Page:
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Film Of The Week: Heading South


Heading South by Yuan Yuan (2020) (China/USA) (13m)

The drama follows Chasuna, a Mongolian girl who stays the night with her father in Beijing to celebrate his birthday and to collect alimony. Beginning and ending on the steppe, it brings to mind the feature documentary The Eagle Huntress, though no one told the horse not to look at camera. It is an effective drama with superb acting and nice moments (like how differently dogs are treated) reminiscent of Lynne Ramsay.

Mister Hollow

Norm by Miguel Endara (2017) (USA) (13m)

In world where rape is legal, two men return from a drunken night out and encounter a sober housemate, who is part of the minority that believes in consensual sex and is thus there to be mocked and taunted. It is, of course, addressing the argument made by the majority who support the killing of animals for us to consume and their attitude towards the minority who believe we should not do this: the argument being that other animals eat animals so it therefore natural for us to do likewise.

Invincible by Vincent Rene-Lortie (2022) (Canada) (30m)

A young man in a young offenders institute dreams of freedom but his rebellious streak makes it unlikely. The opening scene gives away the ending, in a similar way to the feature film Carlito's Way (1993). The production values, directing, cinematography and acting are all superb, as is the whole mise-en-scene (linguistic pun intended), with water used to denote freedom (of course not an uncommon motif with its baptismal connotations).


The Bloody Olive

Finding Family by Ed Wiles (2024) (UK) (3m)

An annoyingly smiley presenter, very much like Davina McCall, on a reality TV show very much like Long Lost Family, wants the man searching for his mother on her show to cry on camera and is constantly encouraging him to do so. Things take an absurd turn when his mother turns out to be closer than he expected, but will the presenter get the tears she so desparately wants?

Prazinburk Ridge by Martin Bell (2022) (UK) (10m)

The Fs Festival Grand Prize Winner is the epic animation telling the story of Douglas Clark, a rugby league player who represented Great Britain before serving in WWI, where his athleticism and never-say-die attitude helped him save himself and his fellow soldiers during a German attack. It is a moving story of heroism with exceptional animation from Bell, who has worked in the film industry for many years, especially as a previz supervisor.

Small Deaths

In Between by Effie Pappa (2022) (Greece) (6m)

In Between is a comical stop-motion animation exploring the repetitiveness of everyday existence and our inability to find time for anything. So busy! But then time freezes for the three characters in the film. It was a hit on the short film festival circuit before becoming a finalist in the Fs Film Festival. Effie is a prolific artist who had great success previously with festival favourite My Stuffed Granny.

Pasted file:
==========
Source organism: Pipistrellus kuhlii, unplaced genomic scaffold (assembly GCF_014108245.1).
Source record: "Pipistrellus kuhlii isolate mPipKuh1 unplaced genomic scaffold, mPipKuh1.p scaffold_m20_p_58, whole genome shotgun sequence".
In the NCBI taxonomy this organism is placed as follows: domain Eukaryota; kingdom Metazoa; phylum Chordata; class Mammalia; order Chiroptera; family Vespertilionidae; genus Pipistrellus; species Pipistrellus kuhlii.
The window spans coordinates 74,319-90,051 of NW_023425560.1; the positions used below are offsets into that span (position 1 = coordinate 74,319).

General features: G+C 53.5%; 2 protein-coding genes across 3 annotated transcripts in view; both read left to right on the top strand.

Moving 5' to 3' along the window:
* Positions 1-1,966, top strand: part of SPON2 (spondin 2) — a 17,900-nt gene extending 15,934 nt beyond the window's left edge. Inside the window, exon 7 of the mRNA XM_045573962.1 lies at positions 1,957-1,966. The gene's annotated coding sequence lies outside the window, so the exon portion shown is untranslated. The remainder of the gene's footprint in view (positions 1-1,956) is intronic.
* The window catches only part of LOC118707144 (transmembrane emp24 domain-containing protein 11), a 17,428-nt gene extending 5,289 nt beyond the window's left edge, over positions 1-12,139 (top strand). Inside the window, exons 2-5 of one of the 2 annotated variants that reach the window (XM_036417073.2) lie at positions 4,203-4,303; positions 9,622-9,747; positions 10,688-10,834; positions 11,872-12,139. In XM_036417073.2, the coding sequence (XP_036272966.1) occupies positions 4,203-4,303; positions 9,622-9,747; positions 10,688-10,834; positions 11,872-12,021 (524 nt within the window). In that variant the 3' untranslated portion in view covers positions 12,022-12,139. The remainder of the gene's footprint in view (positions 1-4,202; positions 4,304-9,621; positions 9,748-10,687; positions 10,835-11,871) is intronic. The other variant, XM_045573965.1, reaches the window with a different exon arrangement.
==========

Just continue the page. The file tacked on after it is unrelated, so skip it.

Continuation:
Bystander by Rachel Aoun (2022) (Lebanon) (12m)

The Festival finalist is perhaps the best exploration of masculinity ever depicted in a short film (and written by a woman). This short drama follows the basketball coach and new father, Roger, who witnesses a vicious (and ultimately fatal) assault on his way to work but fails to intervene. He is left questioning his manhood and his feelings of emasculation are finally expressed in a wonderful scene where he berates himself through his students.


Unstoppable Beat by Luke & Rufus Dye-Montefiore (2023) (UK) (6m)

Unstoppable Beat has won the Best Short Animation award in the FILMSshort Online Festival, selected by Jabari Cofer. Full of amazing visuals, it tells the true story of a Haitian migrant unwilling to give up despite the difficulties he and his countrymen have faced. He has left the chaos and poverty of Haiti to find work in Brazil.

House on Little Cubes

Split Or Steal by Jack Bailey (2022) (UK) (7m)

A wonderful comedy-drama centred on a game show climax where the two contestants can either share the prize pot or attempt to steal it all (but if both try to steal it, neither wins). When the male contestant is screwed by his female counterpart he has the chance for a redo when a camera issue means the show's finale needs to be replayed. How will he fare next time around in this Fs Festival finalist?

Within by Christopher Key (2018) (UK) (7m)

This drama disguised as a documentary tells the story of a man coming to terms with the grief of losing his daughter during a beach holiday in Spain. His recounting of the tragedy is interspersed with an apparently unrelated scene by a lake, where he meets a woman and dons a stethoscope. The reason for these incongruous clips becomes clear at the end, and the enigma of their purpose keeps the viewer engaged until then.

The Guilt

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